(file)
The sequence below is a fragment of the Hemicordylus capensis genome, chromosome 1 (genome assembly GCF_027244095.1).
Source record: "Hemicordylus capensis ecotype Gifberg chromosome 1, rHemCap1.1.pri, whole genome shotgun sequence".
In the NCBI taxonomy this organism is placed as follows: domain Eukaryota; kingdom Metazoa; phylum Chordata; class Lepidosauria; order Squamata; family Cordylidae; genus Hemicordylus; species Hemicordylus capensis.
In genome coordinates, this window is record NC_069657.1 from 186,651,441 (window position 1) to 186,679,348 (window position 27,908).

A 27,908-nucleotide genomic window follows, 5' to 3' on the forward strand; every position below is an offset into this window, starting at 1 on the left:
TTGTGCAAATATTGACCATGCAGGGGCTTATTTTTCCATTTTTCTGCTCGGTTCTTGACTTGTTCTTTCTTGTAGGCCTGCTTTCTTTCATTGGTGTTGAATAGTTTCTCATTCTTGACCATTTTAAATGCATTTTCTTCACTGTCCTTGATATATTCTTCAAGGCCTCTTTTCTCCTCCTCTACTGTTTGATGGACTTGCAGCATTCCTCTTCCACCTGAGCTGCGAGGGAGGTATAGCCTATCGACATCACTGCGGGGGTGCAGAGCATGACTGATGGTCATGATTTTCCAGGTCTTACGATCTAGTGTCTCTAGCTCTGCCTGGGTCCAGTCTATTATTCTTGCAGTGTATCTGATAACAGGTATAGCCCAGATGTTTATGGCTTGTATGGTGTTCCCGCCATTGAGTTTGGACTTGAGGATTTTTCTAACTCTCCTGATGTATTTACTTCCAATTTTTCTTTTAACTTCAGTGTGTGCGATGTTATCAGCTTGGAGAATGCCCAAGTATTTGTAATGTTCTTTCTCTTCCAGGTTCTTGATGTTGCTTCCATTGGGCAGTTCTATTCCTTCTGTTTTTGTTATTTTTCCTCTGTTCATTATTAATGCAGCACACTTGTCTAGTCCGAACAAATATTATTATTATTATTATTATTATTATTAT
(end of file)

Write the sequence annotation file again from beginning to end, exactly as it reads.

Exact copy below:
The sequence below is a fragment of the Hemicordylus capensis genome, chromosome 1 (genome assembly GCF_027244095.1).
Source record: "Hemicordylus capensis ecotype Gifberg chromosome 1, rHemCap1.1.pri, whole genome shotgun sequence".
In the NCBI taxonomy this organism is placed as follows: domain Eukaryota; kingdom Metazoa; phylum Chordata; class Lepidosauria; order Squamata; family Cordylidae; genus Hemicordylus; species Hemicordylus capensis.
In genome coordinates, this window is record NC_069657.1 from 186,651,441 (window position 1) to 186,679,348 (window position 27,908).

A 27,908-nucleotide genomic window follows, 5' to 3' on the forward strand; every position below is an offset into this window, starting at 1 on the left:
TTGTGCAAATATTGACCATGCAGGGGCTTATTTTTCCATTTTTCTGCTCGGTTCTTGACTTGTTCTTTCTTGTAGGCCTGCTTTCTTTCATTGGTGTTGAATAGTTTCTCATTCTTGACCATTTTAAATGCATTTTCTTCACTGTCCTTGATATATTCTTCAAGGCCTCTTTTCTCCTCCTCTACTGTTTGATGGACTTGCAGCATTCCTCTTCCACCTGAGCTGCGAGGGAGGTATAGCCTATCGACATCACTGCGGGGGTGCAGAGCATGACTGATGGTCATGATTTTCCAGGTCTTACGATCTAGTGTCTCTAGCTCTGCCTGGGTCCAGTCTATTATTCTTGCAGTGTATCTGATAACAGGTATAGCCCAGATGTTTATGGCTTGTATGGTGTTCCCGCCATTGAGTTTGGACTTGAGGATTTTTCTAACTCTCCTGATGTATTTACTTCCAATTTTTCTTTTAACTTCAGTGTGTGCGATGTTATCAGCTTGGAGAATGCCCAAGTATTTGTAATGTTCTTTCTCTTCCAGGTTCTTGATGTTGCTTCCATTGGGCAGTTCTATTCCTTCTGTTTTTGTTATTTTTCCTCTGTTCATTATTAATGCAGCACACTTGTCTAGTCCGAACAAATATTATTATTATTATTATTATTATTATTAT